- Associated Press - Friday, October 17, 2014

CONCORD, N.H. (AP) - Whether it’s Good Morning America, General Hospital or the evening news, viewers in New Hampshire have likely seen an ad this week in which a young girl at a spelling bee is asked to spell “Shaheen” and answers “O-b-a-m-a.”

It’s part of an onslaught that has given the state a dubious distinction: New Hampshire television viewers are seeing more U.S. Senate ads than anywhere else in the country, according to the Center for Public Integrity. More than 12,000 ads have already run in New Hampshire and in the past week, nine out of every 10 were negative.

“I think you’re seeing this good cop, bad cop scenario across the board, where outside groups are being bad cops, running all the negative ads, which allows the candidates themselves to be a bit more positive,” said Dante Scala, associate professor of political science at the University of New Hampshire.

That American Crossroads spelling bee ad, targeting incumbent Democratic Sen. Jeanne Shaheen, will air 123 times on WMUR-TV this week at a total cost of $570,000, according to the station’s public file. It’s not just Republican groups that are saturating television: Democratic groups aimed at keeping the Senate majority are spending big to link Shaheen’s Republican opponent, Scott Brown, to oil companies and job outsourcing.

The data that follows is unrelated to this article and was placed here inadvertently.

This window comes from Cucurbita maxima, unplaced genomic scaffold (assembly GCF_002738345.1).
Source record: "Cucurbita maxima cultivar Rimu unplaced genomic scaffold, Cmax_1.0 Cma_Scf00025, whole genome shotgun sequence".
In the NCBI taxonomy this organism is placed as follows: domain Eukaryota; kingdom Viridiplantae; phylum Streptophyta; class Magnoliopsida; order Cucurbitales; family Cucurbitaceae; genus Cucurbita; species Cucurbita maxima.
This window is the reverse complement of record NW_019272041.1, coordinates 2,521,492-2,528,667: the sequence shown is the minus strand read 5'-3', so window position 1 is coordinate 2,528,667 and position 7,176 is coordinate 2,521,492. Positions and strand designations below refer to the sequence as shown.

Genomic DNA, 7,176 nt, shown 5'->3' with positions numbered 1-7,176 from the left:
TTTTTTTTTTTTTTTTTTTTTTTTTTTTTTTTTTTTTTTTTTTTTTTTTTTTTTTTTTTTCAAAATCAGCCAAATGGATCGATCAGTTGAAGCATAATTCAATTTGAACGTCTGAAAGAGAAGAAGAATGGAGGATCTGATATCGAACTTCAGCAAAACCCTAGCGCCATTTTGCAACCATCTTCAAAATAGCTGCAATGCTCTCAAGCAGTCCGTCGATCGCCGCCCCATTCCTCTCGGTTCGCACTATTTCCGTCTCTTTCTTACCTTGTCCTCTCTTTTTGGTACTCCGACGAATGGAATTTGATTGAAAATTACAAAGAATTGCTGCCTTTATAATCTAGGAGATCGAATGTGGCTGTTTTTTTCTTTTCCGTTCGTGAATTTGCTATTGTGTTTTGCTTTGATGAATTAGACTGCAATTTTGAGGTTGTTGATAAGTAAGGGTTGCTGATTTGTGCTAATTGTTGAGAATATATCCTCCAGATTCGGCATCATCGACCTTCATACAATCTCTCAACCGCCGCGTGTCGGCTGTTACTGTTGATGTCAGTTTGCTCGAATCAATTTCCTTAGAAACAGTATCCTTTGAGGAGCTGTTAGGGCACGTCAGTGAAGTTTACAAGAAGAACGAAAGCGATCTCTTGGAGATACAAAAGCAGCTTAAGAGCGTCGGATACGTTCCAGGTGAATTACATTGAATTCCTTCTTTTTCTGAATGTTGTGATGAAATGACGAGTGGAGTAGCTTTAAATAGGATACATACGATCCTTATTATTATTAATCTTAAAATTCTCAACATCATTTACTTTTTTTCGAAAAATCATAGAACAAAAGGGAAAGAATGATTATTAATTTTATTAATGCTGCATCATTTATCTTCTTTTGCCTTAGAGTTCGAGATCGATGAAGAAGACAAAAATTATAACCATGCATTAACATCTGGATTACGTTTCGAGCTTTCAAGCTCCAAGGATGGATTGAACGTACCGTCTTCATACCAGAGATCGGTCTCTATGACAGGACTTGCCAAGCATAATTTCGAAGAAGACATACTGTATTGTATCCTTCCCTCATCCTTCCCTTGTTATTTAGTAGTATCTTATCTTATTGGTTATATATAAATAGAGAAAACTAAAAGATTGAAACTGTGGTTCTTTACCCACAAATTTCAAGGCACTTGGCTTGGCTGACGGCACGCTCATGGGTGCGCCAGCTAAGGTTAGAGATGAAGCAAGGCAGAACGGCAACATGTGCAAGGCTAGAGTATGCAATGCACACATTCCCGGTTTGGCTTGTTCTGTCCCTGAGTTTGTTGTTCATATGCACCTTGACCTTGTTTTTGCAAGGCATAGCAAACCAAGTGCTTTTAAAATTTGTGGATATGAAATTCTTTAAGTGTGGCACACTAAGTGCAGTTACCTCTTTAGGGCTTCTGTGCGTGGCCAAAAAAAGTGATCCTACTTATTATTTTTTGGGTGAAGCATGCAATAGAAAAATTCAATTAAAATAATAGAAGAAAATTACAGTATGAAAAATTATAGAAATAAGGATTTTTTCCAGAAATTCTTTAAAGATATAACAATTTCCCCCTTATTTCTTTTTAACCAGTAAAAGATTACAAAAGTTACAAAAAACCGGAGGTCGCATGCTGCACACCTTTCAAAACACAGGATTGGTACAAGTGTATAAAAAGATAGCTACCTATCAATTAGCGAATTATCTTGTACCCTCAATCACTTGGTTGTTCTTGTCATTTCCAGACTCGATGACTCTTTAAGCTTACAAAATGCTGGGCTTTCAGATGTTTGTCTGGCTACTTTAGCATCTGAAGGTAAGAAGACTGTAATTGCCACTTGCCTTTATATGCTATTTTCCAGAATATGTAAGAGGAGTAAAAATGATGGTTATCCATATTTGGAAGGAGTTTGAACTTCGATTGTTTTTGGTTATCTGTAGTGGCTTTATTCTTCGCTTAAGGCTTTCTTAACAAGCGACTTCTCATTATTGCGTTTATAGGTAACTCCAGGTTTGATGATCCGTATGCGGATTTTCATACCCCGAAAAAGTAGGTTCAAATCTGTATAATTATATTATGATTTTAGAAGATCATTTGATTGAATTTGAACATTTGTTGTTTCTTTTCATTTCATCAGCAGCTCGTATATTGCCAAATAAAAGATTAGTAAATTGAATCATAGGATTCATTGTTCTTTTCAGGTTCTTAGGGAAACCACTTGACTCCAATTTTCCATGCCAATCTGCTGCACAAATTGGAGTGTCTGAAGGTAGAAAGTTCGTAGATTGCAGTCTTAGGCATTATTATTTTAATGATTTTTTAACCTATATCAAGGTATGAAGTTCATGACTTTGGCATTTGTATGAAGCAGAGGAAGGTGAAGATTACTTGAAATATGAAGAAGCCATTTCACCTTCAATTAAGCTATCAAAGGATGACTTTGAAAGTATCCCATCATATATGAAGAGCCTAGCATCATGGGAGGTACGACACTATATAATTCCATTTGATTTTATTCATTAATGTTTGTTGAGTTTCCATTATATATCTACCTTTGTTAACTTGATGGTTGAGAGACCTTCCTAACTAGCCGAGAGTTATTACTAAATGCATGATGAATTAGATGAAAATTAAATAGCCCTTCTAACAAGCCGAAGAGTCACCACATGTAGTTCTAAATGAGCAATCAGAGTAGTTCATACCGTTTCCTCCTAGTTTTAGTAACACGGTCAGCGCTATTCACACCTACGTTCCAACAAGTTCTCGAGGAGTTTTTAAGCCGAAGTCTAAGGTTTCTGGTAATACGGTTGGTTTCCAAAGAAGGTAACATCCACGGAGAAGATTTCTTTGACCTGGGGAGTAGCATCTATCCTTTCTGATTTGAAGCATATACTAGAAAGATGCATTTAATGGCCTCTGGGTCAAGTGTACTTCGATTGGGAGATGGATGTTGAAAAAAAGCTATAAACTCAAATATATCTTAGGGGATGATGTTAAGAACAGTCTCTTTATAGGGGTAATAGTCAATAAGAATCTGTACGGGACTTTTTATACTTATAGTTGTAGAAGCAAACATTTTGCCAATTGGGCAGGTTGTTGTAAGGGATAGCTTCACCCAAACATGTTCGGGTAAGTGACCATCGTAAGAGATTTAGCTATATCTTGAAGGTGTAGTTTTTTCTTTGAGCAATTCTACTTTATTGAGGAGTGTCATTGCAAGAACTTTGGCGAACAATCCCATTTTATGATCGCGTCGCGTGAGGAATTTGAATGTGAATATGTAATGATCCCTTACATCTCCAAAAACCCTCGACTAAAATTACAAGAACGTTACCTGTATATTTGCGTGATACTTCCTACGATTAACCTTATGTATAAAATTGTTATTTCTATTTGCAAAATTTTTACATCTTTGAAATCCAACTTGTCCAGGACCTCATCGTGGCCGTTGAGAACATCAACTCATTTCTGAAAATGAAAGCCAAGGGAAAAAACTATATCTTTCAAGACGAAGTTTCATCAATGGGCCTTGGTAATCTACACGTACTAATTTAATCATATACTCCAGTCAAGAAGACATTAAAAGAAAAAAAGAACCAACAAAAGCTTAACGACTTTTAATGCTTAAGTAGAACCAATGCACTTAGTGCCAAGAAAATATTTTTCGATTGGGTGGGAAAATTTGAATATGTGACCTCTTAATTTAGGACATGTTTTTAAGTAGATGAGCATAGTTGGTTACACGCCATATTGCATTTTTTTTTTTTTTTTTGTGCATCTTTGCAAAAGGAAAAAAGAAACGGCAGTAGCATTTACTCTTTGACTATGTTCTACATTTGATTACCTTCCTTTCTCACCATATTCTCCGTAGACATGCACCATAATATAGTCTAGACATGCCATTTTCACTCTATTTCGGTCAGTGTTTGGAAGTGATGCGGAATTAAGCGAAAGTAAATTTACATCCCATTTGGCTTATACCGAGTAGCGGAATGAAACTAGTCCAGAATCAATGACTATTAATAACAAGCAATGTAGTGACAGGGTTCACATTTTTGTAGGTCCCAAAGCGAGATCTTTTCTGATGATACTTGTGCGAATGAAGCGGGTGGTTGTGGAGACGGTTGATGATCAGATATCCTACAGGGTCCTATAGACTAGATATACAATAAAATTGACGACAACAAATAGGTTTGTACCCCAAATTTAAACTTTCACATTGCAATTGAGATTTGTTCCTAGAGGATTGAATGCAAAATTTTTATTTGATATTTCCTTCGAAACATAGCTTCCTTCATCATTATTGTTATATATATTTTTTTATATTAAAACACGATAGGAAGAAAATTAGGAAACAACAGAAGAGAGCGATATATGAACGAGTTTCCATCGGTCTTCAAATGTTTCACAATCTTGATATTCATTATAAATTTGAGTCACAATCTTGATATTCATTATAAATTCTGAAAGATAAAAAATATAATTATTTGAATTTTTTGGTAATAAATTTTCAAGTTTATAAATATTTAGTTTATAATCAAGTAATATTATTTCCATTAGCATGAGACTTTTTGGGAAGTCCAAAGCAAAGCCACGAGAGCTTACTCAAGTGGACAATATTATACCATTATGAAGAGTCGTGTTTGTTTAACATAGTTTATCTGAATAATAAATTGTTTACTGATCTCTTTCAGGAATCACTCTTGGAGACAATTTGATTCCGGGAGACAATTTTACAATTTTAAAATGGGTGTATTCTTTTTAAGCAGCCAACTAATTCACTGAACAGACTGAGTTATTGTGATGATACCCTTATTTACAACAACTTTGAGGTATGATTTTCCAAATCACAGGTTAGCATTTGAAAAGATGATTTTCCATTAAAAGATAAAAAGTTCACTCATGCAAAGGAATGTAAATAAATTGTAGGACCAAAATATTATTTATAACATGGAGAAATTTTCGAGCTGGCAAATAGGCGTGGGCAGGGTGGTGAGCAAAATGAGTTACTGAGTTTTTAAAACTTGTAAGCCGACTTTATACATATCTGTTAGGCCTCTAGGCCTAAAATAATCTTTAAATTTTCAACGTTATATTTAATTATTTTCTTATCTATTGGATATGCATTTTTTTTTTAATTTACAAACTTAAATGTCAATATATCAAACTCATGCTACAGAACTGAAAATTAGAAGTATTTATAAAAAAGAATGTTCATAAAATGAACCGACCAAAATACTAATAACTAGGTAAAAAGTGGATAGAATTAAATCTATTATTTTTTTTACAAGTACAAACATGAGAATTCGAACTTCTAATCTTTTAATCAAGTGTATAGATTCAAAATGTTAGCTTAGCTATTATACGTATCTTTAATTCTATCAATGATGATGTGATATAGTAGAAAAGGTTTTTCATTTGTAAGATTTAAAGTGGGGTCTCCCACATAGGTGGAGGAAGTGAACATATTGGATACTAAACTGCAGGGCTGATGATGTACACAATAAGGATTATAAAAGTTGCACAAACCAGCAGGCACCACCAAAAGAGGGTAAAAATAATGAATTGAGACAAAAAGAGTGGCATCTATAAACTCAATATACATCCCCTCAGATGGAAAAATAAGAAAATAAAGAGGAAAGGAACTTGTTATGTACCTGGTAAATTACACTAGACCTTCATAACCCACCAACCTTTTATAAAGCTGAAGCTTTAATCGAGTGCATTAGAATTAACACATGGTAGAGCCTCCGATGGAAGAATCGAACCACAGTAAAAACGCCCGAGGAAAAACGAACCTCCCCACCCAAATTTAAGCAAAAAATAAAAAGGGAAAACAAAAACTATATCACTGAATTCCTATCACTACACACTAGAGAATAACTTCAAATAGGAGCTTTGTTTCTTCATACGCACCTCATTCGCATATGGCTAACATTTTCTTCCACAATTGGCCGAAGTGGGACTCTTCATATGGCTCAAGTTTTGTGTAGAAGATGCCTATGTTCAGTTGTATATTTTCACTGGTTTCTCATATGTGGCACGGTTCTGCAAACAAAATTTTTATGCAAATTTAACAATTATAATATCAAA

Outside groups have spent $19 million already on the U.S. Senate race alone, making it the eighth most expensive Senate race in the country this year, according to the Center for Responsive Politics. That money is not exclusive to television ads and could include other spending, such as direct mail and radio ads. Shaheen’s campaign spent $10 million as of Sept. 30, already outpacing what she spent in 2008. Brown’s campaign did not respond to a request for its spending numbers.

The Democratic Senatorial Campaign Committee and Senate Majority PAC, which have both been running anti-Brown ads, booked a combined $1 million in airtime for the last week of the campaign, according to political operatives who track campaign ad spending plans. American Crossroads has purchased more than $2.5 million in airtime for the rest of the election cycle, according to data from the Federal Elections Commission.

The figures aren’t precise and the total amount spent on ads may never be known.

In the Senate race, Shaheen’s run 17 ads, seven of them attacks against Brown. He’s run 12 ads, nine of which are negative.

Outside groups are also spending in New Hampshire’s U.S. House races, though at a slower pace than in 2012.

The governor’s race has had minimal outside spending, with only the Republican Governors Association spending on Walt Havenstein’s behalf. That’s a stark contrast from 2012, when outside groups spent $19 million in the governor’s race. The low outside spending this time suggests Democrats are comfortable with incumbent Democratic Gov. Maggie Hassan’s lead, and Republicans aren’t confident enough to try to upend the race, Scala said.

Scala says running the negative ads can be risky: The trick is to do enough harm to one’s opponent without getting backlash from voters. But all ads, he says, serve a purpose.

“If we weren’t reminding voters there was an election, they’d be forgetting about it,” Scala said. “There’s no forgetting about it here.”

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